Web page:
White House Ditching ‘Build Back Better’ Brand: 'It's Not About The Name Of The Bill'

President Joe Biden will focus more on reducing the deficit in his upcoming State of the Union.

WASHINGTON — When President Joe Biden goes before Congress Tuesday night for his State of the Union address, he will continue his plea for lawmakers to pass his sprawling domestic policy bill — just don’t call it the “Build Back Better Act.”

The stalled legislation has been the centerpiece of Biden’s agenda, a single multitrillion-dollar solution to a range of problems afflicting the country, from climate change, to jobs, to child poverty. But with inflation raging, senior administration officials suggested Monday that Biden would put more emphasis on proposals to reduce federal budget deficits.

The officials, speaking on condition of anonymity, noticeably avoided the “Build Back Better” brand during a Monday conference call previewing the speech, saying the president would ask Congress to pass “a piece of legislation” addressing economic problems facing American families.

“It’s not about the name of the bill,” a senior official said, when asked if Biden would talk about Build Back Better. “It’s about the ideas. It’s about lowering costs for families. You can expect to hear the president talk about those ideas.”

In his State of the Union Address, Biden will talk about the war in Ukraine, officials said, but will still devote significant time to domestic policy, announcing new initiatives to investigate the global shipping industry and crack down on unsafe nursing homes. Biden will also talk about proposals that sound a lot like Build Back Better.

U.S. President Joe Biden walks on the South Lawn of the White House after returning on Marine One from Delaware on Feb. 28 in Washington, D.C.
U.S. President Joe Biden walks on the South Lawn of the White House after returning on Marine One from Delaware on Feb. 28 in Washington, D.C.
Anna Moneymaker via Getty Images

“President Biden will call on Congress to send him legislation that lowers costs of everyday expenses working families face and lowers the deficit by rewarding work, not wealth,” the White House said in a statement previewing the speech. “He will lay out specific, practical measures that would reduce costs for families right now, including prescription drug costs and health care premiums, child care and pre-k costs, and energy costs.”

Key components of Build Back Better sought to cut prescription drug prices, health care premiums and child care costs. But Democrats emphasized the potentially transformative nature of the proposed intervention, saying the bill would go down in history as an achievement rivaling the Social Security Act of 1935.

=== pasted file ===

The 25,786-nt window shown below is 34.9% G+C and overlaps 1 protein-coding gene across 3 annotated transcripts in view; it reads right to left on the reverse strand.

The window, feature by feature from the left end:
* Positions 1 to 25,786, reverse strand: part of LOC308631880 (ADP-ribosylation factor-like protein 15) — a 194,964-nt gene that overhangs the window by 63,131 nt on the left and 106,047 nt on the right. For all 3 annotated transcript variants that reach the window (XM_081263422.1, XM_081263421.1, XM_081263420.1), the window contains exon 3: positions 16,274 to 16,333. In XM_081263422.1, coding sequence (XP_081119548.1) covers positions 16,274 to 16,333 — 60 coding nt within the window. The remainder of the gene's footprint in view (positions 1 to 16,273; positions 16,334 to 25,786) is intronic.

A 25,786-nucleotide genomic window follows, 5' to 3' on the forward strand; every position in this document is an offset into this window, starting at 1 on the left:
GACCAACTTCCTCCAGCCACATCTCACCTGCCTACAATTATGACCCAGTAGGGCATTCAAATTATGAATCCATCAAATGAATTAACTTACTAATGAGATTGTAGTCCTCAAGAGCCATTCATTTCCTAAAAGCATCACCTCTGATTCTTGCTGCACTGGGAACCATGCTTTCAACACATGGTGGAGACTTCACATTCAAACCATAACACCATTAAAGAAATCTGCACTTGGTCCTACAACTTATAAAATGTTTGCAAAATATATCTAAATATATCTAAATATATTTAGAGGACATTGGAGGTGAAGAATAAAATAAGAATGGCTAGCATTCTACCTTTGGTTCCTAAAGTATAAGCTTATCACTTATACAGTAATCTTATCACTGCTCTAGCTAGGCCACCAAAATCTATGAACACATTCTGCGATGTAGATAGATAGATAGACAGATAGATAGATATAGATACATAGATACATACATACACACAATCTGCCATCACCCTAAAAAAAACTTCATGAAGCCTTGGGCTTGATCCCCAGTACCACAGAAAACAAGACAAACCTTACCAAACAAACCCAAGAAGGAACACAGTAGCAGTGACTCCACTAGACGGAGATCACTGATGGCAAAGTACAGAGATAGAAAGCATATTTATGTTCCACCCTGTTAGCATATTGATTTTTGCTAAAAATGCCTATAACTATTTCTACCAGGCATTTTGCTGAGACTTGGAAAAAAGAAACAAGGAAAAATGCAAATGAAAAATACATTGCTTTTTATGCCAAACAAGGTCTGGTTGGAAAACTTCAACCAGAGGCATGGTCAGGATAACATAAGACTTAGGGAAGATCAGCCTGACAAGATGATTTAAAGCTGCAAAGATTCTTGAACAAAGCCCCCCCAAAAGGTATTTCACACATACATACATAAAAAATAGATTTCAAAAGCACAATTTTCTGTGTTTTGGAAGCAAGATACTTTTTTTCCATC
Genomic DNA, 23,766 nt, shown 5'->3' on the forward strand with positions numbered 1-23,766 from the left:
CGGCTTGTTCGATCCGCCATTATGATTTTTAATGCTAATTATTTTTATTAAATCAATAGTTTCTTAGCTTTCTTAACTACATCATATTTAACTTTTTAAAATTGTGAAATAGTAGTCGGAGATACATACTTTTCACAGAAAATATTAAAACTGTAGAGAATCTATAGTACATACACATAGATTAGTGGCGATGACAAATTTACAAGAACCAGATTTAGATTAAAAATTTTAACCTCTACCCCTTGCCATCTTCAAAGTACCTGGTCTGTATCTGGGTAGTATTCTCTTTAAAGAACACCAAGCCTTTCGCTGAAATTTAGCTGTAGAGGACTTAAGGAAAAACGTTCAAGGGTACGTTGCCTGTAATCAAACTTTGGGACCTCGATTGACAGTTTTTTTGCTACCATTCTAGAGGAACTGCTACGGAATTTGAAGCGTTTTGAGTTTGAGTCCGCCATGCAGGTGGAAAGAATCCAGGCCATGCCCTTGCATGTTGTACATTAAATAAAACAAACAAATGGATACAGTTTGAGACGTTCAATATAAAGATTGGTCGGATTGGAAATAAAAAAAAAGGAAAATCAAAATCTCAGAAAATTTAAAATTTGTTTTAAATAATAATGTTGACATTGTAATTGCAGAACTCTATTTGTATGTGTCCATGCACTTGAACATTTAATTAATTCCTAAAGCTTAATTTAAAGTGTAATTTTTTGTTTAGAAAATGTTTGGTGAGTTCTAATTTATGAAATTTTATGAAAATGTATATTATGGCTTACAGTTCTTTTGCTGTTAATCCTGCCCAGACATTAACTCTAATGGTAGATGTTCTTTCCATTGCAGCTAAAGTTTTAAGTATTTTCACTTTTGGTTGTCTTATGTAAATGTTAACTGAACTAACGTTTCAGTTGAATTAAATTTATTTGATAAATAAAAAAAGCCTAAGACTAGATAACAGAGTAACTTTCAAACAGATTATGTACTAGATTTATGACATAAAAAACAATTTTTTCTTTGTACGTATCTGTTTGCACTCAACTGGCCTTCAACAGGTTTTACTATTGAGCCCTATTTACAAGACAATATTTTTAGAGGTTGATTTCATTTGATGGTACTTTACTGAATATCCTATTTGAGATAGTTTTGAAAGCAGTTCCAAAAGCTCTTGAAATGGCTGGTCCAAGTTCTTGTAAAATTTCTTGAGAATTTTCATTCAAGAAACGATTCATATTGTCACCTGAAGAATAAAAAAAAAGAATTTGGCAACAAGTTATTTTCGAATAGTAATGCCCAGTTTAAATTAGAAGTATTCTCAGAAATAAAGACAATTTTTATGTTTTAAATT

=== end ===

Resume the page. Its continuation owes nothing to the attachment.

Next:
In his address to a joint session of Congress in April 2021, for instance, Biden described his American Families Plan as a “once-in-a-generation investment in our families and our children” on par with the creation of universal public schooling in the previous century.

Democrats eventually rebranded what Biden described as the American Jobs Plan and the American Families Plan as one bill they named Build Back Better. The bill stalled last year after Sen. Joe Manchin (D-W.Va.) said he couldn’t support it amid surging prices, arguing further spending would worsen inflation.

The White House’s new emphasis on deficit reduction seems designed to win Manchin over.

Biden on Tuesday will call on Congress to reduce the federal budget deficit, something Manchin has said should be a priority. As part of Build Back Better, Democrats had proposed an array of tax increases on corporations and wealthy Americans, including a partial reversal of tax cuts Republicans enacted in 2017. But the tax increases merely covered the cost of the bill’s spending provisions, whereas Manchin wanted some of the increased revenue to simply reduce the federal budget deficit.

Higher taxes can fight inflation by leaving businesses and individuals with less money to spend on goods and services.

In his address, the White House said, Biden will talk about the same tax ideas Democrats introduced last year, outlining “proposals to make sure corporations and the wealthiest Americans pay their fair share, while making clear that no one making under $400,000 a year should see their taxes increased.”

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